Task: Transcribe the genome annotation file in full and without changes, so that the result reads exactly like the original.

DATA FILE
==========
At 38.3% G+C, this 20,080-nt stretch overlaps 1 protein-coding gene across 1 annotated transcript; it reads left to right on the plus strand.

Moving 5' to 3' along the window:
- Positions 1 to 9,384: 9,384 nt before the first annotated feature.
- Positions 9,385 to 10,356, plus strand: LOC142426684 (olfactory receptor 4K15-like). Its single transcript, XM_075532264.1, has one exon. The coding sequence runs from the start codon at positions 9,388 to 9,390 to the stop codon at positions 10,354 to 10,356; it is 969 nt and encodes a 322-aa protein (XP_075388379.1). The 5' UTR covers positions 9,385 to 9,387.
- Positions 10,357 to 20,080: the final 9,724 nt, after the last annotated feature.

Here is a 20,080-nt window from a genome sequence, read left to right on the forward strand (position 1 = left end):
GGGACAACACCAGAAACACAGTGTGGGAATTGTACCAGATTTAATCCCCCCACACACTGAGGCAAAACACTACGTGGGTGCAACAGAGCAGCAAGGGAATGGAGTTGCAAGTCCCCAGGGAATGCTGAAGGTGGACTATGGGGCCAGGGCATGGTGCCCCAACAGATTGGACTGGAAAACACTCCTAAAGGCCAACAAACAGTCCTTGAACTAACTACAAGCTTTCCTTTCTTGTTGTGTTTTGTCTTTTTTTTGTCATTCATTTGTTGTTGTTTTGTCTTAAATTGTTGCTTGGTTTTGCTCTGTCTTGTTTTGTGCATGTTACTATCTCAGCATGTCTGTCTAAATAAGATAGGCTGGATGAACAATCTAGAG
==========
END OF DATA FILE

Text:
At 38.3% G+C, this 20,080-nt stretch overlaps 1 protein-coding gene across 1 annotated transcript; it reads left to right on the plus strand.

Moving 5' to 3' along the window:
- Positions 1 to 9,384: 9,384 nt before the first annotated feature.
- Positions 9,385 to 10,356, plus strand: LOC142426684 (olfactory receptor 4K15-like). Its single transcript, XM_075532264.1, has one exon. The coding sequence runs from the start codon at positions 9,388 to 9,390 to the stop codon at positions 10,354 to 10,356; it is 969 nt and encodes a 322-aa protein (XP_075388379.1). The 5' UTR covers positions 9,385 to 9,387.
- Positions 10,357 to 20,080: the final 9,724 nt, after the last annotated feature.

Here is a 20,080-nt window from a genome sequence, read left to right on the forward strand (position 1 = left end):
GGGACAACACCAGAAACACAGTGTGGGAATTGTACCAGATTTAATCCCCCCACACACTGAGGCAAAACACTACGTGGGTGCAACAGAGCAGCAAGGGAATGGAGTTGCAAGTCCCCAGGGAATGCTGAAGGTGGACTATGGGGCCAGGGCATGGTGCCCCAACAGATTGGACTGGAAAACACTCCTAAAGGCCAACAAACAGTCCTTGAACTAACTACAAGCTTTCCTTTCTTGTTGTGTTTTGTCTTTTTTTTGTCATTCATTTGTTGTTGTTTTGTCTTAAATTGTTGCTTGGTTTTGCTCTGTCTTGTTTTGTGCATGTTACTATCTCAGCATGTCTGTCTAAATAAGATAGGCTGGATGAACAATCTAGAG